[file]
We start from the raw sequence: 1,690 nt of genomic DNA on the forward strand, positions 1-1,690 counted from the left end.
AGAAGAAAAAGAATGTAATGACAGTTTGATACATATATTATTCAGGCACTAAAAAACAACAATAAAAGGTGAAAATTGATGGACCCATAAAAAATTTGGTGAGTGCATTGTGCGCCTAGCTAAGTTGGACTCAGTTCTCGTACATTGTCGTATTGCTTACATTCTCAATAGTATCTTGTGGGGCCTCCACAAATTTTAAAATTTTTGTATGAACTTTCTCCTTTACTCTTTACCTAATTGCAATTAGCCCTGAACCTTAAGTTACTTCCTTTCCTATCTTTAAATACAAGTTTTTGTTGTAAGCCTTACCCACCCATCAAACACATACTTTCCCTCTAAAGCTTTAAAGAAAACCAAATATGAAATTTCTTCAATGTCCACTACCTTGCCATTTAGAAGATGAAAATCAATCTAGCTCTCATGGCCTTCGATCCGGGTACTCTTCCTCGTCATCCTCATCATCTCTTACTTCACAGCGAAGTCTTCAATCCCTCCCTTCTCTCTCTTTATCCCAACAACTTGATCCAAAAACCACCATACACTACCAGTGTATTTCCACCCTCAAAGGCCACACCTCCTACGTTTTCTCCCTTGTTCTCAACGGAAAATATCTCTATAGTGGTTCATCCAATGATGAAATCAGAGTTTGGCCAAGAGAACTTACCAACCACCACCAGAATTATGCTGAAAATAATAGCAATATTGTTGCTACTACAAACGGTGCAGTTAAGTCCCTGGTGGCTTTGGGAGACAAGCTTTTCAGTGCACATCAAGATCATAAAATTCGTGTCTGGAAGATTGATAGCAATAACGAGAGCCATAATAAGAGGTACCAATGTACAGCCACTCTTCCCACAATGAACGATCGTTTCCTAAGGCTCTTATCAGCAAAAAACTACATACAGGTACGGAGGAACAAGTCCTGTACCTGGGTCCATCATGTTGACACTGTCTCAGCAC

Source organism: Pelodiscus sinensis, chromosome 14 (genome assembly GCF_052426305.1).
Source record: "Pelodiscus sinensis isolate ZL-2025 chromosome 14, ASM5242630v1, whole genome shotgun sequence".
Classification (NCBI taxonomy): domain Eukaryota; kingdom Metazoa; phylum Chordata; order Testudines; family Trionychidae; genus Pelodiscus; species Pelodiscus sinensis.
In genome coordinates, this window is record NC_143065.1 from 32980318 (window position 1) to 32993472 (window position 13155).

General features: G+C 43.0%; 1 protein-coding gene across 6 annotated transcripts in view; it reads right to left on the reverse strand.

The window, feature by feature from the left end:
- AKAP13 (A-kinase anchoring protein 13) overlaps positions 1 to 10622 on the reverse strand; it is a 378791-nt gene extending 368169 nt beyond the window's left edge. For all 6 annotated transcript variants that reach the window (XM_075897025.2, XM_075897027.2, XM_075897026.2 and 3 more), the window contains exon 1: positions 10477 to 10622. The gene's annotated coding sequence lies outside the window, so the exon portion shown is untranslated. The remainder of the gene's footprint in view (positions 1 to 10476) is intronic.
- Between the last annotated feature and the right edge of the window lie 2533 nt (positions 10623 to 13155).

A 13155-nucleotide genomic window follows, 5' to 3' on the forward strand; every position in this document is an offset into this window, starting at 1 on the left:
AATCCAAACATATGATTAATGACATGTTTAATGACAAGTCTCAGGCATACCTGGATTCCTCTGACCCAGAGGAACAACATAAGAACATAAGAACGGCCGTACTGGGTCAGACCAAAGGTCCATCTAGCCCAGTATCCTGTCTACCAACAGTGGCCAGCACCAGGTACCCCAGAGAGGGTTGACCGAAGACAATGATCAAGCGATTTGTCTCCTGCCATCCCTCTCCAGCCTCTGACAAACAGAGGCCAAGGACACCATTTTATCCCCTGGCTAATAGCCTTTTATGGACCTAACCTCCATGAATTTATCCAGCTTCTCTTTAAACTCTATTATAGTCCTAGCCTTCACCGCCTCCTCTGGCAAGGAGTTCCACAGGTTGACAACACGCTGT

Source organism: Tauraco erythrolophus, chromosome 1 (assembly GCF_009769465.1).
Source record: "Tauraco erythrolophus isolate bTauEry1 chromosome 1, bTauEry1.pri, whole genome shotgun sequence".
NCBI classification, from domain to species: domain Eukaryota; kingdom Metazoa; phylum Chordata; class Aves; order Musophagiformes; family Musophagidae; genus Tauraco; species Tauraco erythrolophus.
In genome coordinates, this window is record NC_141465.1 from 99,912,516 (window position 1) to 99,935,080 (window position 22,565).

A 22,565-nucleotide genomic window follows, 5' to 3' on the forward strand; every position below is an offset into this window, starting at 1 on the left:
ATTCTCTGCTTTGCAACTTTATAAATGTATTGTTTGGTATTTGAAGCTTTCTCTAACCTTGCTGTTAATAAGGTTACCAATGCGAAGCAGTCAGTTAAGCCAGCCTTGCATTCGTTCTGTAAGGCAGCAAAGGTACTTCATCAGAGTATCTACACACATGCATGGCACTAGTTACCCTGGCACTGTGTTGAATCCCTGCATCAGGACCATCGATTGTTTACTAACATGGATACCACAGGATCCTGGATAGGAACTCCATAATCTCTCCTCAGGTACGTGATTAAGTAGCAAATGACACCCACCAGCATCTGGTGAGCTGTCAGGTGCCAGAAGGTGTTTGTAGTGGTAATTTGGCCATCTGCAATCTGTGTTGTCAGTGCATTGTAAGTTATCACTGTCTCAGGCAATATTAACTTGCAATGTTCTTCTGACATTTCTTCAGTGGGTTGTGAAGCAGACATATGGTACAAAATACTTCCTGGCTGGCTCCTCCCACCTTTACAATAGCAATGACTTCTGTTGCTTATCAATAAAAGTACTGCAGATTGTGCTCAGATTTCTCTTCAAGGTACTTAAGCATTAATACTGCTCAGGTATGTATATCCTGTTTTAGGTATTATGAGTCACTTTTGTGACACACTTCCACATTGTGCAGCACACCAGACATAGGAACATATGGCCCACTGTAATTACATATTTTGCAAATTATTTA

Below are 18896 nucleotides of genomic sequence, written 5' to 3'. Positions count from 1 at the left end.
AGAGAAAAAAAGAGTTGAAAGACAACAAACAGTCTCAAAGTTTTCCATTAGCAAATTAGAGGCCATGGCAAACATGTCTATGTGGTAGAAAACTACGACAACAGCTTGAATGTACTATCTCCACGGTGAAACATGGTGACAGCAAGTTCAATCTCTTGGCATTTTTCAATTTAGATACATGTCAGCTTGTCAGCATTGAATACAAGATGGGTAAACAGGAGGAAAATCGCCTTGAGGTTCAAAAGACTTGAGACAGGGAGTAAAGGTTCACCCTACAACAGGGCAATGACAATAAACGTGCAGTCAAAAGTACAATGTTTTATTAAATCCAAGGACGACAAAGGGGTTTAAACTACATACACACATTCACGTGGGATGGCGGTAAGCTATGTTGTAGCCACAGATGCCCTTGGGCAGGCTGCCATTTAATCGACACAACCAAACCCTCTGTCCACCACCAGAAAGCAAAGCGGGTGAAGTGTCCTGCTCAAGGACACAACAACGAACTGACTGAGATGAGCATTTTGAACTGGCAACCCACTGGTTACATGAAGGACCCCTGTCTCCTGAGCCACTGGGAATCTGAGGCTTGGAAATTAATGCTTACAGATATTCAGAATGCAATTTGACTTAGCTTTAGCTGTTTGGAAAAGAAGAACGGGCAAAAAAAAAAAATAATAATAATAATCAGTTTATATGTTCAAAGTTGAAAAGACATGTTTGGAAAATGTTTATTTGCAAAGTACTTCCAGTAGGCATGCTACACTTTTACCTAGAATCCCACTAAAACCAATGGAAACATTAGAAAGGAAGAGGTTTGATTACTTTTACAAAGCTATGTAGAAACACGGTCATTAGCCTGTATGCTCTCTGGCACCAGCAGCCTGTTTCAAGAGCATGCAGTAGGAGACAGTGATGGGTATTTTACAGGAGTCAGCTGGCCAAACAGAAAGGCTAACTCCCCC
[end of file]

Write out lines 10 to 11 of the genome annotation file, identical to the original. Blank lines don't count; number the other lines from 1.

- Between the last annotated feature and the right edge of the window lie 2533 nt (positions 10623 to 13155).

A 13155-nucleotide genomic window follows, 5' to 3' on the forward strand; every position in this document is an offset into this window, starting at 1 on the left: